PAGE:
Spring 2006

Of Spouses, the Real World, and the “Where” of Christian Marriage

David S. Crawford

"The condition for the possibility of Christian marriage is the virginal consent of Christ and of his Mother on behalf of the world."

1. Introduction

The Church’s teaching concerning the indissolubility of sacramental marriage has been a source of controversy for a long time. But the liberalization of divorce in modern western societies has dramatically increased pastoral challenges for the Church. A number of authors have recently addressed the issue by interpreting the indissoluble bond in terms of moral obligation.1 Others have argued that the indissoluble bond is something to be accomplished as the spouses’ love matures over a lifetime.2 Indissolubility does not therefore occur in a single moment of sexual consummation, which in any case is said to be “outside sacrament.”3 Certainly, it is argued, the couple in entering a Christian marriage is entering into a sacrament, and surely this sacramental marriage is supposed to last a lifetime. Certainly, there is a moral obligation of love, care, and fidelity.

However, in a sinful and fallen world we often fail to live up to our obligations or to achieve the ideal. Sometimes, the argument continues, the relationship itself dies. This is a reality that must be taken into account by the Church. Once a given marriage has in fact dissolved, the response of the Church should be to offer the mercy and reconciliation of Christ and of all the faithful. Thus, while it is true that marriage is “indissoluble” in terms of its moral commitment or as an ideal to be achieved, it is not true that it is absolutely indissoluble in the sense that no power on earth can cause the dissolution of a marriage ratum et consummatum, at least as this last phrase has been understood by the Church. “Therefore it is not helpful for the Church to speak of indissolubility as being the effect of the sacrament independent of the wills of the spouses. Instead the sacrament’s effect is to assist the couple in their efforts to build a consortium of intimate love so that the destruction of their love becomes virtually unthinkable.”4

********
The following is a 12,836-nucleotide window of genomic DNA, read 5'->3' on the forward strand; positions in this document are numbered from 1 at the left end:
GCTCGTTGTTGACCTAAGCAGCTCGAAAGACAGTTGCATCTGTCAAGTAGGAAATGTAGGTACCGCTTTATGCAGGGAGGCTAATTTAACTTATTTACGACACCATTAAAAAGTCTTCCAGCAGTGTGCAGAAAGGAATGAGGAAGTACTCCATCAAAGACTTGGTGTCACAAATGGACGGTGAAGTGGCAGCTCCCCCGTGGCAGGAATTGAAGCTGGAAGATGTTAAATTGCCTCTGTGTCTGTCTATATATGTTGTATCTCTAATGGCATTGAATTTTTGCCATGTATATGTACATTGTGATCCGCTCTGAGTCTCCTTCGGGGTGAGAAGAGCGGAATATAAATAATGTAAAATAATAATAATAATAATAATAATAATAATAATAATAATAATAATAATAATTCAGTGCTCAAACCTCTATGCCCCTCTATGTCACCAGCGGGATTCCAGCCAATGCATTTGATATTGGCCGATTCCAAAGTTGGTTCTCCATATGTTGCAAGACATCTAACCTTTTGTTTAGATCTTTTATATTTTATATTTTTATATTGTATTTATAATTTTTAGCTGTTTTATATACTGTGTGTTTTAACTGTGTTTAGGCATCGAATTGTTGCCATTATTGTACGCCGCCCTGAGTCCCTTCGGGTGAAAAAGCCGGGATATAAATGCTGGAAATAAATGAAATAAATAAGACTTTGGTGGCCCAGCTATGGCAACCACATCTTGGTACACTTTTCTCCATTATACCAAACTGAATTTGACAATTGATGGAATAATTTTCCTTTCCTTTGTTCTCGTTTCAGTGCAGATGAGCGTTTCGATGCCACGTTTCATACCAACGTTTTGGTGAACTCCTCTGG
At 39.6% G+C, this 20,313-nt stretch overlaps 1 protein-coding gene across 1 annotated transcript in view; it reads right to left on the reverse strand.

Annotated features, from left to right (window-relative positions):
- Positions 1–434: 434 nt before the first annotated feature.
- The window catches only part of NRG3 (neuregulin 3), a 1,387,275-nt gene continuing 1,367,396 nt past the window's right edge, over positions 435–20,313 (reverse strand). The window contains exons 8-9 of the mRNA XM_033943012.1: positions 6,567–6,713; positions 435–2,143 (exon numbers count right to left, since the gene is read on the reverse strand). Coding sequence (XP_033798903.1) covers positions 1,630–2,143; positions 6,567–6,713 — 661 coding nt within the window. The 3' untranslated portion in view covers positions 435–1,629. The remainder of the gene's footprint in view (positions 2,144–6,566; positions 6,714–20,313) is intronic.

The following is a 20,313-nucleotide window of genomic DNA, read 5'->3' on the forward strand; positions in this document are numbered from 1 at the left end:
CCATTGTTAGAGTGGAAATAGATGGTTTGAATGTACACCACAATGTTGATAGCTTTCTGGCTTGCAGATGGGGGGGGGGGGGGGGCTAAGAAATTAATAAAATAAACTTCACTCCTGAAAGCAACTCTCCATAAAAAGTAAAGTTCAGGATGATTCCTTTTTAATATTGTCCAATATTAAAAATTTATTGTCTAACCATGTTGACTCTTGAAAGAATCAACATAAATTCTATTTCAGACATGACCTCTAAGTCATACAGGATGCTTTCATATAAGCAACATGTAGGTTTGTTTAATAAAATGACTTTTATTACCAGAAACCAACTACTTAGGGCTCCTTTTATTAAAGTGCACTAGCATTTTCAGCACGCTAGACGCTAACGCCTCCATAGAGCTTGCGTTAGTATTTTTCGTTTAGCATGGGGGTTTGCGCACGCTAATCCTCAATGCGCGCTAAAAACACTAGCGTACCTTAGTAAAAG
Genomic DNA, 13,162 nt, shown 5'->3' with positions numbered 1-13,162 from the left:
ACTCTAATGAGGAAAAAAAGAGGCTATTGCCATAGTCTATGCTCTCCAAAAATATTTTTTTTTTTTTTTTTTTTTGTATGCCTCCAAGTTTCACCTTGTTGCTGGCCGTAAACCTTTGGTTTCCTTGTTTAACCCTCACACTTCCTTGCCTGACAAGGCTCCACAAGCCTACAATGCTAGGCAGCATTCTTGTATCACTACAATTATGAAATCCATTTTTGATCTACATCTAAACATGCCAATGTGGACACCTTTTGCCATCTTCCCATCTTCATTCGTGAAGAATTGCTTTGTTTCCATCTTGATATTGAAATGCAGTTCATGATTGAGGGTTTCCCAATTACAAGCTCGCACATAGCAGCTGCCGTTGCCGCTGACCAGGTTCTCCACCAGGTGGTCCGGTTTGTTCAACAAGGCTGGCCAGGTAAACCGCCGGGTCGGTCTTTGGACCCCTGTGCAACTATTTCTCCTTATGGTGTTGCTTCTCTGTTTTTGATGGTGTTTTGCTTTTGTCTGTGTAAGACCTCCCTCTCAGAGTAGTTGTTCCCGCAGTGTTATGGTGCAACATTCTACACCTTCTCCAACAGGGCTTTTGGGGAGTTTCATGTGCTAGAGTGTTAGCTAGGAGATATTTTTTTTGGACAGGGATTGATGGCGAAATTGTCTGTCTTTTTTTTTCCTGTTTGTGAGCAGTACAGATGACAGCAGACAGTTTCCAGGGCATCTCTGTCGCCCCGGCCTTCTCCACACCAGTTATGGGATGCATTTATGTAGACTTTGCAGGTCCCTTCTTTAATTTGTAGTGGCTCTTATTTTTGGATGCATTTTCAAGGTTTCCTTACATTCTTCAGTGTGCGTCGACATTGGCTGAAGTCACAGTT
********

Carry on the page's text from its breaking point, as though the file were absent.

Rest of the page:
1. See, for example, Kenneth Himes and James Coriden, “The Indissolubility of Marriage: Reasons to Reconsider,” Theological Studies 65, no. 3 (September 2004): 453–499, where we are told that “[v]ows of marriage are vastly more important than promises to make a dinner engagement. But the pattern of making a commitment through free consent and then breaking it is similar” (489). See also Ladislaw Örsy, Marriage in Canon Law: Texts and Comments, Reflections and Questions (Wilmington, Del.: Glazier, 1986), 272, n. 10.

2. See, for example, Michael Lawler, “Blessed Are the Spouses Who Love, for Their Marriages Will Be Permanent: A Theology of the Bonds in Marriage,” The Jurist 55 (1995): 218–242. According to Lawler, the point at which marriage is consummated, and therefore “indissoluble,” occurs when conjugal love has become perfected (241), a point which he grants lacks precision (236). The effect is to place emphasis on the spouses’ own moral development within the obligations of marriage, rather than on the character or nature of marriage as such. See also, Edward Schillebeeckx, “Christian Marriage and the Reality of Complete Marital Breakdown,” in Catholic Divorce: The Deception of Annulments, ed. Pierre Hegy and Joseph Martos (New York: Continuum, 2000), 82–107.

3. Lawler, “Blessed Are the Spouses Who Love,” 219.

4. Himes and Coriden, “The Indissolubility of Marriage,” 496.